Botswana National Olympic Committee (BNOC) Vice – President Moses Moruisi has warned local athletes to stay away from performance enhancing substances during the current lockdown.
While testing of athletes is disrupted due to the ongoing fight against the COVID 19 pandemic, the BNOC vice president says this does not provide a window for sport cheats.
Moruisi, who is also the Africa Zone VI Regional Anti-Doping Organisation (RADO) Board Member for Botswana, says should athletes opt to use any WADA banned substances during the current environment, ‘it will detected.’
He observed that ‘while it is not possible to test right now because of the current social distancing measures, when the situation normalise testing will continue.’
“If any of our athletes uses a banned substance during this period, it will be detected,” the BNOC vice president warned.
While athletes are confined to their homes for and training on their own, Moruisi says, ‘they are still expected to fulfil their whereabouts obligations all the times even during the lockdown period.’
He goes on to acknowledge that while it is difficult to monitor athletes to stay clean, he is confident that ‘as responsible people who have been educated on matters of anti-doping, they would not cheat.’
Moruisi says before the current social distancing measurers came in place, RADO provided athletes with anti-doping educational materials and sessions were organised.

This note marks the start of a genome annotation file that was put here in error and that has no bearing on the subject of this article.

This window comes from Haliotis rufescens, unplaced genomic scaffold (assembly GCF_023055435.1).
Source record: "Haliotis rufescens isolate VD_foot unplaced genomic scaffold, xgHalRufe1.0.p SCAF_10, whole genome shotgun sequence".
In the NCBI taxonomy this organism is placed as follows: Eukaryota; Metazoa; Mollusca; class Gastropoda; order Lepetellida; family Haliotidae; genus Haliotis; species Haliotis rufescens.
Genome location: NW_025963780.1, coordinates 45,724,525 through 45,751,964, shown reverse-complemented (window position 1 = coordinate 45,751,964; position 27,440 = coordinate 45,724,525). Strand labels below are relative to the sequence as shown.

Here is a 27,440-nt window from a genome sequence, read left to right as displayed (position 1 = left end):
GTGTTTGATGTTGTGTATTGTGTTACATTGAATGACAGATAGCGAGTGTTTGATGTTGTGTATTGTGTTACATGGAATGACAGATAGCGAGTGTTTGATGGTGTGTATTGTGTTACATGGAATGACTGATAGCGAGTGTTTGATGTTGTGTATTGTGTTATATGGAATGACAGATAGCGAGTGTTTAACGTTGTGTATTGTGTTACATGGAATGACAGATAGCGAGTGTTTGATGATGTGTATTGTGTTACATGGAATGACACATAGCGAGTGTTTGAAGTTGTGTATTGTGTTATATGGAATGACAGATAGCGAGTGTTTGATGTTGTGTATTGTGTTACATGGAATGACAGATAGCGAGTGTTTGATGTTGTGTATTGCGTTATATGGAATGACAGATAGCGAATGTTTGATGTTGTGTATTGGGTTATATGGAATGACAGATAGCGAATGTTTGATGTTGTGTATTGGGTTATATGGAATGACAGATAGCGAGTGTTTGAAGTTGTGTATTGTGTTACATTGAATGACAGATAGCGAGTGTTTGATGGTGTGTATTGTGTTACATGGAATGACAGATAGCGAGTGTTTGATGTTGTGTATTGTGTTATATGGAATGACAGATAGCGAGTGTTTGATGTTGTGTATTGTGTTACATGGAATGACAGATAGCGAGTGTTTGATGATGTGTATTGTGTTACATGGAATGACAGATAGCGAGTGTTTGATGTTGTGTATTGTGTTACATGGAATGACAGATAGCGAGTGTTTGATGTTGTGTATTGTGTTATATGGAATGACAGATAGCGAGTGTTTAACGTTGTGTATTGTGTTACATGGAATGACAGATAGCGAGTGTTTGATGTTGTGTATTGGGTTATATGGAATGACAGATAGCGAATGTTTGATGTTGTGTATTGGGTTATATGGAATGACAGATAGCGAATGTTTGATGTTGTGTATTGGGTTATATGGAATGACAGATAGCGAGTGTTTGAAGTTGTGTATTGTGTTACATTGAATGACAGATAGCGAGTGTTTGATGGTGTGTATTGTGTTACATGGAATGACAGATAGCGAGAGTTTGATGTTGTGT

The BNOC vice president’s warning to local athletes come at a time when the World Anti-Doping Agency has also issued a similar warning to athletes worldwide.
This past Wednesday, WADA issued its ‘updated guidance for Anti-Doping Organisations focused on the resumption of athlete testing’ post COVID 19 and related lockdowns.
According to WADA President Witold Bańka, “throughout the COVID-19 pandemic, WADA has been keeping in close contact with Anti-Doping Organizations in order to provide leadership and support in the face of this unprecedented situation.”
“As always, our first priority must be public health, safety and social responsibility. Therefore, we continue to urge everyone to follow closely the advice of relevant health authorities and government agencies,” he said.
While the pandemic has disrupted the usual anti-doping tests for athletes, Bańka warned that WADA would catch up with athletes who attempt to circumvent the system.
“What this pandemic has demonstrated is the need for further innovation in anti-doping. WADA knows that to make anti-doping more effective, we continually need to innovate,” he said.
The WADA president said through their work, in collaboration with the wider anti-doping community, ‘researching new sample collection and analytical techniques has been ramped up, in particular in the areas of dried-blood-spot analysis and artificial intelligence.’
“We continue to develop practical applications for these innovations while ensuring the appropriate consultation process is followed, and that they are legally sound and in compliance with the World Anti-Doping Code and related International Standard before coming into force,” the WADA President warned.